Extending the Lifetime of Steel Components

12/06/2015
Copyright: Wirtschaftsvereinigung Stahl

The Department of Ferrous Metallurgy at RWTH Aachen University received the Steel Innovation Prize in the category “Research and Development” for the collaborative project HiPerComp (High Performance Components).

 

Whether in climate protection, architecture or vehicle technology: steel serves a number of purposes in different areas of life. Research and development in the steel sector open up new possibilities for uses of steels and contribute to boosting the economy an achieving progress.

Against this backdrop, the Steel Innovation Prize has now been awarded for the 10th time. As part of the Berlin Steel Dialogue, the Federal Minister of Education of Education and Research, Professor Johanna Wanka, presented the prize to the winning team.

Margarita Bambach, research assistant at the Department of Ferrous Metallurgy, received the prize on behalf of the HiPerComp project, which was realized in collaboration with the Gear Research Centre at Technical University Munich, the Institute of Materials Science and Engineering at TU Kaiserslautern, and the Foundation Institute of Materials Science IPW, Bremen.

Increased Performance and Reliability of Highly Stressed Components

Highly stressed drive-train components such as gear wheels of large-scale transmissions are often subject to failure due to rolling contact fatigue, which can result in premature facility failure. This is frequently due to micro-cracks originating in non-metallic inclusions in the structure. The approach taken so far to increase component lifetime by increasing the purity of the utilized materials, however, is technologically problematic and economically inefficient.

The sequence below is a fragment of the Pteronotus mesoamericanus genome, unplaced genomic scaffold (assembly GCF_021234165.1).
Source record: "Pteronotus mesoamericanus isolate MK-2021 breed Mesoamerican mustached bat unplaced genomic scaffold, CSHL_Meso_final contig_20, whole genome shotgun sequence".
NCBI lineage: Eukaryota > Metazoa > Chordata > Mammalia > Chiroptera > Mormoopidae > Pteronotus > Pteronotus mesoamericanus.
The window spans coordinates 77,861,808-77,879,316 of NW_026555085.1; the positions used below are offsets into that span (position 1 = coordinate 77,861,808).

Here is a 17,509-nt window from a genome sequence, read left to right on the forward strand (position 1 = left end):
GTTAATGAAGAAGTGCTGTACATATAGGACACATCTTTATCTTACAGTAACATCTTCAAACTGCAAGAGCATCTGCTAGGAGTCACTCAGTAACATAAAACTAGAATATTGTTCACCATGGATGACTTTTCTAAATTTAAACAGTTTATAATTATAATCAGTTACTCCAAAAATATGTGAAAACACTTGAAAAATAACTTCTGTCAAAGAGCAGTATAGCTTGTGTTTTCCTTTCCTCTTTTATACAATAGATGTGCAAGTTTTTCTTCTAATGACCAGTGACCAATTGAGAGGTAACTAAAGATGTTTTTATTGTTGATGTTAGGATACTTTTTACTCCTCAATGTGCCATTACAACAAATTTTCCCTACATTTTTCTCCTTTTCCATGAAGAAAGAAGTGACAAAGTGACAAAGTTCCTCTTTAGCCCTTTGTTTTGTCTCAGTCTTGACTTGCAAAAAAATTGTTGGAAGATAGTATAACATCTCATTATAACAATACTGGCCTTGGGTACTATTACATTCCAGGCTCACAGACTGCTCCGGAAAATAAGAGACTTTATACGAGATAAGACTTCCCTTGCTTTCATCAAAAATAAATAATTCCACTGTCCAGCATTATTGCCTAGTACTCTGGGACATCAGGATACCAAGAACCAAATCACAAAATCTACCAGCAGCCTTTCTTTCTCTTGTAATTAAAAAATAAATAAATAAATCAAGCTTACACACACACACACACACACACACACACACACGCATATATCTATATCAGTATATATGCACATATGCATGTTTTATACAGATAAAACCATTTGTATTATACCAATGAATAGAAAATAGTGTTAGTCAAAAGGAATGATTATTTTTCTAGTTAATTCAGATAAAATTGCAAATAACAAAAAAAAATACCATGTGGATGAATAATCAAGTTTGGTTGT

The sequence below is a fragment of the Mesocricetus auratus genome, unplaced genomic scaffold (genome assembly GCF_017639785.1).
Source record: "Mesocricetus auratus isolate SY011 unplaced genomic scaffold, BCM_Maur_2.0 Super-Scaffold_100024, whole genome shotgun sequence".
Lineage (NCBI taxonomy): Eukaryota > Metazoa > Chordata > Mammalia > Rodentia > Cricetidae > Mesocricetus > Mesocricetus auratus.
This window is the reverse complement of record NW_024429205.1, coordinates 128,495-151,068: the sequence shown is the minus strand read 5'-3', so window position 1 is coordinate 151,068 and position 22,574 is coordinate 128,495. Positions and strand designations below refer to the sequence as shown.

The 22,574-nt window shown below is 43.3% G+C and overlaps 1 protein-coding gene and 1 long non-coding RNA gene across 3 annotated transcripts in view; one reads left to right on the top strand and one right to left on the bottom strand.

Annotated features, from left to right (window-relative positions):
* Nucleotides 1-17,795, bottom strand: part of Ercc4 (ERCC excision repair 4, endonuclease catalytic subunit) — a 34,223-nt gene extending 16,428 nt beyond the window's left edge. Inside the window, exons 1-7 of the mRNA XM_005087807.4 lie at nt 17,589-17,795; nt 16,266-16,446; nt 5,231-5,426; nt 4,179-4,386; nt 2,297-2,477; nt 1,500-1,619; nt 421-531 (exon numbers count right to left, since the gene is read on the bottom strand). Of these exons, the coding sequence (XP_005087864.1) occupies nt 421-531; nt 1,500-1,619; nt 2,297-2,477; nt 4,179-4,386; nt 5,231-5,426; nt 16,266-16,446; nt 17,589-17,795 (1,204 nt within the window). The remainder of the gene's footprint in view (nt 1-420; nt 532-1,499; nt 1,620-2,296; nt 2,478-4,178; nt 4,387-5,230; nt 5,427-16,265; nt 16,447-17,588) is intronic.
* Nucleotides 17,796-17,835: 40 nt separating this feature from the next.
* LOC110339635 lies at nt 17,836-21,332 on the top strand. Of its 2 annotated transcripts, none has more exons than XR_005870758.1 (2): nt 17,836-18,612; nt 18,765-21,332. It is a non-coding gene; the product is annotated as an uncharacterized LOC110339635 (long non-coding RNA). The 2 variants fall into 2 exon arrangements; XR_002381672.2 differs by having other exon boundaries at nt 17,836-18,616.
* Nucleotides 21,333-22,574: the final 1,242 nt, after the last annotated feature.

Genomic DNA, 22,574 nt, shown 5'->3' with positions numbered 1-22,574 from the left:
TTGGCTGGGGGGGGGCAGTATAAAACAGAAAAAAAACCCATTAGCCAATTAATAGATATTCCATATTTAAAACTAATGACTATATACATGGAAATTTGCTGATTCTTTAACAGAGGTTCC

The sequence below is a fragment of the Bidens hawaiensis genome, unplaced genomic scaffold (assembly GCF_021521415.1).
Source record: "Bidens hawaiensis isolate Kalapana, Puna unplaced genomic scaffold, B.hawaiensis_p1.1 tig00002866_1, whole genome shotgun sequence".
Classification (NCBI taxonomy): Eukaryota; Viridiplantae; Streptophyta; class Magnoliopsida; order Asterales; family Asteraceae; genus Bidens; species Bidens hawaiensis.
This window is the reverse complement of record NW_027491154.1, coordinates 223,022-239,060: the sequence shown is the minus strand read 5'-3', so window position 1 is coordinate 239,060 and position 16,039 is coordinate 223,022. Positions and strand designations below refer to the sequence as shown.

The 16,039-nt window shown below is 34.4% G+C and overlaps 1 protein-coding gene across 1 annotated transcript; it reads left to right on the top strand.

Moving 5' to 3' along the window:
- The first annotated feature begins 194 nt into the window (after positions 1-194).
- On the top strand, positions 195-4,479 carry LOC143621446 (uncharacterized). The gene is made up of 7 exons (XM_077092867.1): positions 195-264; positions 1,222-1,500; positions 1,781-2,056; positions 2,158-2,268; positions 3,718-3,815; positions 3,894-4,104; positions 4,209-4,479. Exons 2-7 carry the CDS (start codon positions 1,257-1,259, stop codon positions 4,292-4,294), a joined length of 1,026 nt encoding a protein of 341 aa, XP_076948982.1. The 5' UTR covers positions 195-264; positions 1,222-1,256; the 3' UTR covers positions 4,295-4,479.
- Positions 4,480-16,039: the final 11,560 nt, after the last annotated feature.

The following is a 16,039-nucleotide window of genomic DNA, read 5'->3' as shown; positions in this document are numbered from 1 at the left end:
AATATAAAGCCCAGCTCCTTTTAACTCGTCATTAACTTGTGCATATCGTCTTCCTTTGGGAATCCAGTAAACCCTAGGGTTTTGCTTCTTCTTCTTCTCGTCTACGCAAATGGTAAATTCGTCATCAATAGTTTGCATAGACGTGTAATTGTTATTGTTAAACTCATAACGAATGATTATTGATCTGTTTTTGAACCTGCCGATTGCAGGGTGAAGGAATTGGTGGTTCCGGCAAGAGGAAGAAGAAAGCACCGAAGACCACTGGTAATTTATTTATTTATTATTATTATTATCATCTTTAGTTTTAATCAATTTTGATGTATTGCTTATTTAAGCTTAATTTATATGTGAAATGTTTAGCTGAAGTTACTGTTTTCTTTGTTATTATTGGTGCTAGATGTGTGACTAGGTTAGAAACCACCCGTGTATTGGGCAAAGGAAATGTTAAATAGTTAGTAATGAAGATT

In their interdisciplinary collaboration, the involved university institutes took a completely different approach to address this problem, based on the idea to increase the damage tolerance of materials by achieving material states with high strengthening capability. Local deformation of the material in areas with non-metallic inclusions results then in a strengthening of these critical locations. In this way, crack formation and propagation can be prevented.

Caption

Form left to right: Federal Minister Prof. Johanna Wanka, Carolin Wickborn (TU Munich), Margarita Bambach (RWTH Aachen), Hendrik Kramer (TU Kaiserslautern), Dr. Holger Surm (Foundation Institute of Materials Science, Bremen), and moderator Ranga Yogeshwar.